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Morning Read: LA Unified’s iPad Problems Persist

LA School Report | September 27, 2013



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L.A. Unified reports 71 iPads are missing
Los Angeles school district officials are trying to track down 71 missing iPads — including 69 from one campus — but said Thursday that new security measures are designed to frustrate future thefts. Officials also acknowledged that student hacking of an iPad security system last week was more widespread than originally reported by the district. LA Times


Brown vetoes bill to add accountability on new school funding
In a signal to school officials that the Brown administration is unlikely to burden districts with additional compliance requirements tied to the new Local Control Funding Formula, the governor on Thursday vetoed legislation that would have conditioned the funds with new reporting and tracking mandates of English learners. In rejecting AB 344 by Sen. Alex Padilla, D-Los Angeles, Gov. Jerry Brown stood firm in his promise to apply the “principle of subsidiarity” – that is, giving local agencies authority to make their own spending decisions. SI&A Cabinet Report


I Say Poverty, You Say “Lunch, Anyone?”
Commentary: How many children in LAUSD are “poor”? What does poverty look like in LAUSD; how is it concentrated? It turns out that no one actually knows the answer to these questions because: (1) it’s hard to count this characteristic for a variety of social and cultural reasons, but moreover and critically, (2) no one has ever really asked. Not directly, that is. CityWatch LA


Tech panel calls for new teacher training in digital instruction
To make sure no California child is left off-line, all teachers must be specially trained to deliver technology instruction and the state also needs a dedicated leader to oversee implementation of big picture strategies, says a panel of experts convened to help transition K-12 classrooms into true 21st century learning environments. While the Education Technology Task Force has yet to deliver its full report, state schools chief Tom Torlakson provided a glimpse late last week into work by the group he convened to help him integrate modern technology into today’s classrooms to improve teaching and learning. SI&A Cabinet Report


Commission considers tests for administrators in training
Five years ago, California became the first state to mandate that all candidates for becoming a teacher demonstrate that they have the skills needed for the classroom. Soon, it will be aspiring administrators’ turn for a performance assessment. EdSource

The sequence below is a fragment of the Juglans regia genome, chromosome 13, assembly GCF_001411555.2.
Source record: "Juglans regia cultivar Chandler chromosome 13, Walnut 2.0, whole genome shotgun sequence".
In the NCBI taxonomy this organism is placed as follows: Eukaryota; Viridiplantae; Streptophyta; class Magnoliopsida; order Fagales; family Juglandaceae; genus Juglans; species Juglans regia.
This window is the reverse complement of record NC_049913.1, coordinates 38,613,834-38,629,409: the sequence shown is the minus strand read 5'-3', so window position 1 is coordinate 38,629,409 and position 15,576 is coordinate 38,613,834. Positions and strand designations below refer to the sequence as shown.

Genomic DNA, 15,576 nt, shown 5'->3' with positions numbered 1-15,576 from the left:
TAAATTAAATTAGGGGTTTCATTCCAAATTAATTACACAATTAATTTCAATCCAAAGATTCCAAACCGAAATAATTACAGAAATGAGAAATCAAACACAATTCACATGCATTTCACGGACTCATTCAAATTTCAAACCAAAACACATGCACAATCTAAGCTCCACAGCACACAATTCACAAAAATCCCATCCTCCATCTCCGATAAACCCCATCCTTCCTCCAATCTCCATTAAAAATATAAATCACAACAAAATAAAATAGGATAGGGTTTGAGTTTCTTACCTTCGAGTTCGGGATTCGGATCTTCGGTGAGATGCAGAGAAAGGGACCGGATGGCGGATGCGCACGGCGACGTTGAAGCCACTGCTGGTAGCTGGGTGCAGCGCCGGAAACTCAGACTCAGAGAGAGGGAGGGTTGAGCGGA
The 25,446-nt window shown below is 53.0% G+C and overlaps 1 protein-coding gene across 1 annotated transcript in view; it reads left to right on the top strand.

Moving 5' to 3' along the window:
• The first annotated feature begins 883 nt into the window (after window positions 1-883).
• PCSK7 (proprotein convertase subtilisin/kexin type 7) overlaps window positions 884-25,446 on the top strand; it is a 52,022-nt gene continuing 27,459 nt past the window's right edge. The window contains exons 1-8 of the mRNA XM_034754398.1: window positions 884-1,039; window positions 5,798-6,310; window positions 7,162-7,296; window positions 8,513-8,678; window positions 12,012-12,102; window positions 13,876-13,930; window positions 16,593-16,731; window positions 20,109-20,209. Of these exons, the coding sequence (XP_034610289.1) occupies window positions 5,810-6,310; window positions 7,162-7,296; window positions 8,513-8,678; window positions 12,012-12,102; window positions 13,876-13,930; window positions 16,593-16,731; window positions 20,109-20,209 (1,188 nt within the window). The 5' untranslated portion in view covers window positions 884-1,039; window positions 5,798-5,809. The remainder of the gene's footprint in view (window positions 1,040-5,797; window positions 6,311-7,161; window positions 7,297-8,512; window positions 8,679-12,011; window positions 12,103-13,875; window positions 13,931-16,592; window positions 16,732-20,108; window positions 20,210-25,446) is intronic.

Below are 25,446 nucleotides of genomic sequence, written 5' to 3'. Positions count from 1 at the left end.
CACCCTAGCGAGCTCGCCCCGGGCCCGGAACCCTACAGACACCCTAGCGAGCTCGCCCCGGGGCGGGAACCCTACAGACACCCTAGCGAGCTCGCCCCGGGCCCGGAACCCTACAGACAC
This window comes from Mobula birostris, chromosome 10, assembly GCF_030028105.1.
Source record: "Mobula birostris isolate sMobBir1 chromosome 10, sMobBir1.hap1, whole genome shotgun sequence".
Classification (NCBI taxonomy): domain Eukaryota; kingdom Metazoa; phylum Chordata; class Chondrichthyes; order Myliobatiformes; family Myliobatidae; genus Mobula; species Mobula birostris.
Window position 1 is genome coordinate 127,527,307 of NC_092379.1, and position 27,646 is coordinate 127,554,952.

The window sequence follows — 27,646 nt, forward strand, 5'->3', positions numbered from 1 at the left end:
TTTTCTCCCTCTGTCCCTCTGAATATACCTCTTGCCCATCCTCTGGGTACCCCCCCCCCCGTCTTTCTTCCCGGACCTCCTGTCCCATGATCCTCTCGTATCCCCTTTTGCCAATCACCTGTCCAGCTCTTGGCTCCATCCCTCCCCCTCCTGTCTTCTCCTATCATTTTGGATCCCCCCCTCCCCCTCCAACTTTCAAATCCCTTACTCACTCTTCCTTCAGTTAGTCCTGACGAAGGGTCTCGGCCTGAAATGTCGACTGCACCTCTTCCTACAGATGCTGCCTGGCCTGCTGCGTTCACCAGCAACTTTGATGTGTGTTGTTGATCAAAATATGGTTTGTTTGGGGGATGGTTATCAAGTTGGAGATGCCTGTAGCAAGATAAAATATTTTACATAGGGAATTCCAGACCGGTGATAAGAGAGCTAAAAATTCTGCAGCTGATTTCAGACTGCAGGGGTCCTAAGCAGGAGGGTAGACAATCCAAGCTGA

EdSource feature turns states’ ed data into charts in motion
How has California’s per student spending changed over the past four decades? And how has its level of spending compared with other states? For 20 seconds of your time – as long as it takes to watch a graphic – you’ll get the answers to these and other questions, through a new feature, “States in Motion: Tracking Education Over Time,” that EdSource Today is introducing today. EdSource


K-12 Education Tech Startups Face Challenges, Tough Competition
The U.S. education sector has become the nation’s second-biggest sector after healthcare. The value of education industry is estimated at nearly $1.5 trillion — roughly 10% of the U.S. Gross Domestic Product, according to GSV Asset Management and Candlestick Research. Education technology startups are eyeing opportunities to attract dollars from the K-12 and higher education sectors, but it’s not an easy road for fledgling companies with new ideas. Education News


What are we doing to support great teachers?
Commentary: In the past 12 years, as a children’s book author, I have seen more than 2,000 teachers at work. I have been in small and large, rural and inner-city, public and private classrooms from tiny Dover, N.H., to sprawling Phoenix. Schools bring me in for classroom workshops and all-school assemblies in which I share my passion and my process for brainstorming, writing, and revising. Through these visits, and because of my own background in education and education reporting, I have learned to recognize a great teacher like Mrs. Obstgarten—and it breaks my heart to think that this year she’ll be sitting in Common Core State Standards training sessions along with thousands of other teachers across the country. EdWeek

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